A beaten and humiliated Mikhail Gorbachev seems to have recognized that he can no longer continue as president of the Soviet Union.

As more and more Soviet republics turned toward the new Commonwealth of Independent States and away from his dream of a new reformed Soviet Union, Gorbachev wearily pronounced that "my life's work has been accomplished."Late Thursday night it appeared that it would be a matter of days or even hours before the 60-year-old leader would bow to the inevitable and announce his resignation after 61/2 years of historic change.

In a surprise two-hour press conference with Soviet journalists Thursday, Gorbachev was variously depressed and defiant about the future of his country. He saw no role for himself in the new commonwealth. A commentator on Soviet television Thursday night said the long press conference seemed to be Gorbachev's farewell.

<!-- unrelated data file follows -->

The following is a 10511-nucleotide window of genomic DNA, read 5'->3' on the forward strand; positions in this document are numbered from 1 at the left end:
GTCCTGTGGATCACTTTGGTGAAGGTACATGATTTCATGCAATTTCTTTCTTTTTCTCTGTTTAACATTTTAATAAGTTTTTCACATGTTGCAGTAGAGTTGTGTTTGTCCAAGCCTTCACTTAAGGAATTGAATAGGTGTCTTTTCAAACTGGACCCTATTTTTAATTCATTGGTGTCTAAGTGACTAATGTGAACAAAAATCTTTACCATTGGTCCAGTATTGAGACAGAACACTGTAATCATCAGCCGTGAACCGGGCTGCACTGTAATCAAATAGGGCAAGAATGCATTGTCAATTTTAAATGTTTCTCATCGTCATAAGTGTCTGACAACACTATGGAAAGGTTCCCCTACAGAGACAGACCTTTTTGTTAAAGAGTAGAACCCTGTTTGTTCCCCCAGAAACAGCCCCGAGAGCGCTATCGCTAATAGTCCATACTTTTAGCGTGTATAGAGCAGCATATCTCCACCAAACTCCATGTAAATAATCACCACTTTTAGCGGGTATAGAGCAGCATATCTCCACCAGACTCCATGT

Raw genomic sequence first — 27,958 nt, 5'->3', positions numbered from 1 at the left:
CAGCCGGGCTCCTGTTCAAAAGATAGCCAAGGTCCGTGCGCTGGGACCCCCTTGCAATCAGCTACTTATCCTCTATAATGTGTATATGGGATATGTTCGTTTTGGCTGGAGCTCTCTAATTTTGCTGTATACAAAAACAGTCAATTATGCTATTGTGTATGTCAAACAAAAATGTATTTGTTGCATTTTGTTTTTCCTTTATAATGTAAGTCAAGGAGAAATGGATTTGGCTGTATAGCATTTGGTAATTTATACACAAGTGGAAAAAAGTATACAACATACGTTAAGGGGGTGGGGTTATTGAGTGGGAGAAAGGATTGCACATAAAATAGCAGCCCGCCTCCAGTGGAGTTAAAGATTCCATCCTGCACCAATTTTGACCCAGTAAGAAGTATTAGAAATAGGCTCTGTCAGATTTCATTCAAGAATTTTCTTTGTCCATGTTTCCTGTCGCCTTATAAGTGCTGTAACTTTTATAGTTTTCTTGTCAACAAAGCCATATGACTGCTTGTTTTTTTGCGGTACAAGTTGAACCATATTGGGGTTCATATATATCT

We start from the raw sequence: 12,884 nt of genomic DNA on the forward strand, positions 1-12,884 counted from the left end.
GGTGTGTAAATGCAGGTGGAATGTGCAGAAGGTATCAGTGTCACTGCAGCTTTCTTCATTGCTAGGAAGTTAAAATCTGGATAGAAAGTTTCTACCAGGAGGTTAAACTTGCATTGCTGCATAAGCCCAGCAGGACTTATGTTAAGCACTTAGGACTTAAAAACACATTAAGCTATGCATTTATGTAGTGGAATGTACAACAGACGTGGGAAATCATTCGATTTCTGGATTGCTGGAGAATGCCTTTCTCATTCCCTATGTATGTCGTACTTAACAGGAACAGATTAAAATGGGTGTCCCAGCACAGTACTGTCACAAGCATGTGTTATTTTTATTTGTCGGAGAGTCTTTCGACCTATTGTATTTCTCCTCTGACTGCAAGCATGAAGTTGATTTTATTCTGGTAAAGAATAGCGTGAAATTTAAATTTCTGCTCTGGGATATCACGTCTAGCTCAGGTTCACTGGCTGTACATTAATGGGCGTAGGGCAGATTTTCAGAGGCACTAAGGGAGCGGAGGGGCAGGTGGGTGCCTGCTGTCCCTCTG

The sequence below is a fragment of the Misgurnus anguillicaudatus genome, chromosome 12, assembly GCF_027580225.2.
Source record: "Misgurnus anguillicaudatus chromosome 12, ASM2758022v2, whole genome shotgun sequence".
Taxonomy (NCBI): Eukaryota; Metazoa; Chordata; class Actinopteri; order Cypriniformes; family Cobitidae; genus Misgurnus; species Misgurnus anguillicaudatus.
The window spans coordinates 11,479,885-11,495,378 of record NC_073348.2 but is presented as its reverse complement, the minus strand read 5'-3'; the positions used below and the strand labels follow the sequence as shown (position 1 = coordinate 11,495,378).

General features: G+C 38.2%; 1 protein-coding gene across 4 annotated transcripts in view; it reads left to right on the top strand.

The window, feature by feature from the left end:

His judgments were those of a man who is taking stock of his life: "I don't think I wasted my life. I think I've done everything I could. I think that in my place others would long ago have given up."

As always, he was defiant that there must be a Soviet Union, that a loose commonwealth without a state structure to hold everything together would be a disaster.

"They have begun carving the country up like a pie," he said. "I fear that we are priming a bomb that sooner or later will blow our society apart."

Earlier, the remains of the Soviet parliament acknowledged their own futility by refusing to debate the commonwealth issue, thus depriving Gorbachev of a platform to address the nation.

Gorbachev has been preoccupied for more than a year with the task of finding a new union treaty to bind the wayward republics together. The abortive coup in August was the signal for a collapse from which Gorbachev and the union project never recovered.

Distributed by Scripps Howard News Service